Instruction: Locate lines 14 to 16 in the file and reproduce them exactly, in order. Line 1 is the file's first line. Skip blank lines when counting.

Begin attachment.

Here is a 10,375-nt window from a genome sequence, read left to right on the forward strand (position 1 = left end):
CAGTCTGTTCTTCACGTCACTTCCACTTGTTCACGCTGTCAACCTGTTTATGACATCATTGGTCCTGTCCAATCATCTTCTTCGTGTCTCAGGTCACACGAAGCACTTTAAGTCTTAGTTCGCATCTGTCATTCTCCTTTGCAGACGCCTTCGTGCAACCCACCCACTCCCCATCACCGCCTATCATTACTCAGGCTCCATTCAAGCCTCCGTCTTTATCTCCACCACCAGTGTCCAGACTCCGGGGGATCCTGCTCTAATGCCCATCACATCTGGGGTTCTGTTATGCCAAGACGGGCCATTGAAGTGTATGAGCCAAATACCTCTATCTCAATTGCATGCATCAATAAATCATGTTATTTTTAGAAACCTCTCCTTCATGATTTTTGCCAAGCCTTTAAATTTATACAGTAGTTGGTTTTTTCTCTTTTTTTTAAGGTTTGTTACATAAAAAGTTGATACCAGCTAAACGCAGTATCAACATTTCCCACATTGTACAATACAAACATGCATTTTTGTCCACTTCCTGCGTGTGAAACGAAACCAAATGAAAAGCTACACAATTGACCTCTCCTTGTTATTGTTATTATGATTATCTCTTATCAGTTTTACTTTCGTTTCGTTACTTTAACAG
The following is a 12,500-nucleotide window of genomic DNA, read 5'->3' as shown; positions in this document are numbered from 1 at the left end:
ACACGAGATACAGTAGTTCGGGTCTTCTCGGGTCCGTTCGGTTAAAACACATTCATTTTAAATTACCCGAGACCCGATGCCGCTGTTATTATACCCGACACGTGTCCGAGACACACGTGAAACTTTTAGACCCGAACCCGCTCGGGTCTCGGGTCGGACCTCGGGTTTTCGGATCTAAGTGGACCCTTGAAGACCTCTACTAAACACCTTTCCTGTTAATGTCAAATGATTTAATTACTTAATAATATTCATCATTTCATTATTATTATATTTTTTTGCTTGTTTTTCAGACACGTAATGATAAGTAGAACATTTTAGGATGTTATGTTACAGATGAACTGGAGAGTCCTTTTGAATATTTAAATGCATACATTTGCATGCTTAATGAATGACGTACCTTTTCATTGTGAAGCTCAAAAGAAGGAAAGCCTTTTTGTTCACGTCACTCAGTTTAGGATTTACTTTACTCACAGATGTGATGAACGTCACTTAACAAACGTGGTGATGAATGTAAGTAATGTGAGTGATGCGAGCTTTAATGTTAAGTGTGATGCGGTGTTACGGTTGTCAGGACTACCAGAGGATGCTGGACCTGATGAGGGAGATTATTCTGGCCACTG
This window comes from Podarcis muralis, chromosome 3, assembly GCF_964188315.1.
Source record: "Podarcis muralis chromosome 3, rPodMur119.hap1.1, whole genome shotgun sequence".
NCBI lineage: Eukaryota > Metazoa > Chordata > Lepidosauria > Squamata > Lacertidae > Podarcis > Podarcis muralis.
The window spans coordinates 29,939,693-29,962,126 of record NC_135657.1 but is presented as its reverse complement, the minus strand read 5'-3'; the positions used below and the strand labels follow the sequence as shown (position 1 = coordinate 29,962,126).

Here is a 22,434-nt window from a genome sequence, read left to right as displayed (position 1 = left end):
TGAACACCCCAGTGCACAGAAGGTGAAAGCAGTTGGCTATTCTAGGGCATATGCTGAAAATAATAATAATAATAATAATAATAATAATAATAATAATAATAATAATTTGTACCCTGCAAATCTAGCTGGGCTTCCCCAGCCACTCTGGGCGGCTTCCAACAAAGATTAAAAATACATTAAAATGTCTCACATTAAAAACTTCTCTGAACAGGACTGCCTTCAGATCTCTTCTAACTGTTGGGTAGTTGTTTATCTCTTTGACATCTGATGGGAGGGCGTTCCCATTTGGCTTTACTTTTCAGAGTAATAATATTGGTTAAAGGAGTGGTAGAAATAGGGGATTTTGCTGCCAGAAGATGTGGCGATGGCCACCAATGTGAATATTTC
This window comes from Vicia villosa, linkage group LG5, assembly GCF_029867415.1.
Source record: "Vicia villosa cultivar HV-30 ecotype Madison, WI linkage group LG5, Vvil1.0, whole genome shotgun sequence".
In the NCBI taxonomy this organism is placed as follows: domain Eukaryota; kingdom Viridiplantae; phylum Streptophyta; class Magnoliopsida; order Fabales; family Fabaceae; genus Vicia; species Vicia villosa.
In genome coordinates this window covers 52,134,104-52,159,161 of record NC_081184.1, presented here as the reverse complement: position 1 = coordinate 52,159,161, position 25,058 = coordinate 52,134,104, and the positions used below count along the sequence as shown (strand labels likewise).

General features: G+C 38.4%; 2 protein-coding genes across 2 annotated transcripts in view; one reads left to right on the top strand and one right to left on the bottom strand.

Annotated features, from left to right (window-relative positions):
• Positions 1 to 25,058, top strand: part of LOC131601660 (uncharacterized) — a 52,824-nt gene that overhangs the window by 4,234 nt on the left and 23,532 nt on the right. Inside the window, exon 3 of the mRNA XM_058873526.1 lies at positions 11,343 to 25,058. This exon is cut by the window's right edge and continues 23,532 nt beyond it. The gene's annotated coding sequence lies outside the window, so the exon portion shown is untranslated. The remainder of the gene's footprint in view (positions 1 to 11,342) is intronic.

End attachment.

In genome coordinates this window covers 52,134,104-52,159,161 of record NC_081184.1, presented here as the reverse complement: position 1 = coordinate 52,159,161, position 25,058 = coordinate 52,134,104, and the positions used below count along the sequence as shown (strand labels likewise).

General features: G+C 38.4%; 2 protein-coding genes across 2 annotated transcripts in view; one reads left to right on the top strand and one right to left on the bottom strand.

Annotated features, from left to right (window-relative positions):